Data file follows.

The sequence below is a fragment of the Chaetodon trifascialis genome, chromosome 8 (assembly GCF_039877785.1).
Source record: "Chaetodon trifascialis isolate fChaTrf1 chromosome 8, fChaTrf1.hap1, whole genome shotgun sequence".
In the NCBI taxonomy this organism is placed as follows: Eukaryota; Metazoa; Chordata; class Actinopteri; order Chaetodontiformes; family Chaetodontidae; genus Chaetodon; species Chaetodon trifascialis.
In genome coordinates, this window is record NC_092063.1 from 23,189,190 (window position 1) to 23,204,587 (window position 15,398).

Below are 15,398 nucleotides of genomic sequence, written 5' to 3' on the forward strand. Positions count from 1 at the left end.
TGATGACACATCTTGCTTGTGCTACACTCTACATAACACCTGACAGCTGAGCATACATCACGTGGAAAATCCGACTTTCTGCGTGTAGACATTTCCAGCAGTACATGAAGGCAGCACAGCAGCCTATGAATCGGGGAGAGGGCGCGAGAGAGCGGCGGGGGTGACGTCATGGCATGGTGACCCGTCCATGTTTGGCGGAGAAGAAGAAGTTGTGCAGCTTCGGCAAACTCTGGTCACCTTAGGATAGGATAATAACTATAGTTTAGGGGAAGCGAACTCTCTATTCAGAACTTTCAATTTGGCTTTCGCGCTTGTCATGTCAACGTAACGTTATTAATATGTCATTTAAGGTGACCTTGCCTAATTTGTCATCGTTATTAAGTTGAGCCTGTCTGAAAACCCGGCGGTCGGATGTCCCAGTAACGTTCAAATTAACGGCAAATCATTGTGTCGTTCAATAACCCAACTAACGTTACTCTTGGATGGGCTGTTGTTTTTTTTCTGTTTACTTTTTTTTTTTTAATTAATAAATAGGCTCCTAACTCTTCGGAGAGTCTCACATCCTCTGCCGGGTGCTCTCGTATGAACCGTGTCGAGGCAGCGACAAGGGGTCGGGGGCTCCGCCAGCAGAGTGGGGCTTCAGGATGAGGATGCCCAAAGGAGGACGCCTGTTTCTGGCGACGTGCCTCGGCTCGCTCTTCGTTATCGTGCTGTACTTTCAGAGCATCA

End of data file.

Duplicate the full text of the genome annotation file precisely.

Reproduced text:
The sequence below is a fragment of the Chaetodon trifascialis genome, chromosome 8 (assembly GCF_039877785.1).
Source record: "Chaetodon trifascialis isolate fChaTrf1 chromosome 8, fChaTrf1.hap1, whole genome shotgun sequence".
In the NCBI taxonomy this organism is placed as follows: Eukaryota; Metazoa; Chordata; class Actinopteri; order Chaetodontiformes; family Chaetodontidae; genus Chaetodon; species Chaetodon trifascialis.
In genome coordinates, this window is record NC_092063.1 from 23,189,190 (window position 1) to 23,204,587 (window position 15,398).

Below are 15,398 nucleotides of genomic sequence, written 5' to 3' on the forward strand. Positions count from 1 at the left end.
TGATGACACATCTTGCTTGTGCTACACTCTACATAACACCTGACAGCTGAGCATACATCACGTGGAAAATCCGACTTTCTGCGTGTAGACATTTCCAGCAGTACATGAAGGCAGCACAGCAGCCTATGAATCGGGGAGAGGGCGCGAGAGAGCGGCGGGGGTGACGTCATGGCATGGTGACCCGTCCATGTTTGGCGGAGAAGAAGAAGTTGTGCAGCTTCGGCAAACTCTGGTCACCTTAGGATAGGATAATAACTATAGTTTAGGGGAAGCGAACTCTCTATTCAGAACTTTCAATTTGGCTTTCGCGCTTGTCATGTCAACGTAACGTTATTAATATGTCATTTAAGGTGACCTTGCCTAATTTGTCATCGTTATTAAGTTGAGCCTGTCTGAAAACCCGGCGGTCGGATGTCCCAGTAACGTTCAAATTAACGGCAAATCATTGTGTCGTTCAATAACCCAACTAACGTTACTCTTGGATGGGCTGTTGTTTTTTTTCTGTTTACTTTTTTTTTTTTAATTAATAAATAGGCTCCTAACTCTTCGGAGAGTCTCACATCCTCTGCCGGGTGCTCTCGTATGAACCGTGTCGAGGCAGCGACAAGGGGTCGGGGGCTCCGCCAGCAGAGTGGGGCTTCAGGATGAGGATGCCCAAAGGAGGACGCCTGTTTCTGGCGACGTGCCTCGGCTCGCTCTTCGTTATCGTGCTGTACTTTCAGAGCATCA